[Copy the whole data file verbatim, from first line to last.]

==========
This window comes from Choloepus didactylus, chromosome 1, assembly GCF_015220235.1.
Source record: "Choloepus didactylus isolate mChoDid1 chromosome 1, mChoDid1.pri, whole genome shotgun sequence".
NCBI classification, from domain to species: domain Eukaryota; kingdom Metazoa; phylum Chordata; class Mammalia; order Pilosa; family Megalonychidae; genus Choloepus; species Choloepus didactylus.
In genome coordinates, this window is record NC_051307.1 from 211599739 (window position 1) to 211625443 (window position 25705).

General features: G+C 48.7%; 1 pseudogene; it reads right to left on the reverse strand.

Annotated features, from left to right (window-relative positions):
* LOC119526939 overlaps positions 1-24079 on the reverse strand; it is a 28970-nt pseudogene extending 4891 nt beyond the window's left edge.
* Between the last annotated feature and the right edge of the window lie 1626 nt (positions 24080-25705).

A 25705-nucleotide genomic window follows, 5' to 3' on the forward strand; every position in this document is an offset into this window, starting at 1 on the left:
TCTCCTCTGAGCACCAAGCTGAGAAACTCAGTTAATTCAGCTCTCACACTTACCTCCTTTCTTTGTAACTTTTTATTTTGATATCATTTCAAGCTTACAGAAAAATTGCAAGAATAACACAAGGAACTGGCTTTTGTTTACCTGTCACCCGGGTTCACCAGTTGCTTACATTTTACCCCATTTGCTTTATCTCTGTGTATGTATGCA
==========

This window comes from Choloepus didactylus, chromosome 1, assembly GCF_015220235.1.
Source record: "Choloepus didactylus isolate mChoDid1 chromosome 1, mChoDid1.pri, whole genome shotgun sequence".
NCBI classification, from domain to species: domain Eukaryota; kingdom Metazoa; phylum Chordata; class Mammalia; order Pilosa; family Megalonychidae; genus Choloepus; species Choloepus didactylus.
In genome coordinates, this window is record NC_051307.1 from 211599739 (window position 1) to 211625443 (window position 25705).

General features: G+C 48.7%; 1 pseudogene; it reads right to left on the reverse strand.

Annotated features, from left to right (window-relative positions):
* LOC119526939 overlaps positions 1-24079 on the reverse strand; it is a 28970-nt pseudogene extending 4891 nt beyond the window's left edge.
* Between the last annotated feature and the right edge of the window lie 1626 nt (positions 24080-25705).

A 25705-nucleotide genomic window follows, 5' to 3' on the forward strand; every position in this document is an offset into this window, starting at 1 on the left:
TCTCCTCTGAGCACCAAGCTGAGAAACTCAGTTAATTCAGCTCTCACACTTACCTCCTTTCTTTGTAACTTTTTATTTTGATATCATTTCAAGCTTACAGAAAAATTGCAAGAATAACACAAGGAACTGGCTTTTGTTTACCTGTCACCCGGGTTCACCAGTTGCTTACATTTTACCCCATTTGCTTTATCTCTGTGTATGTATGCA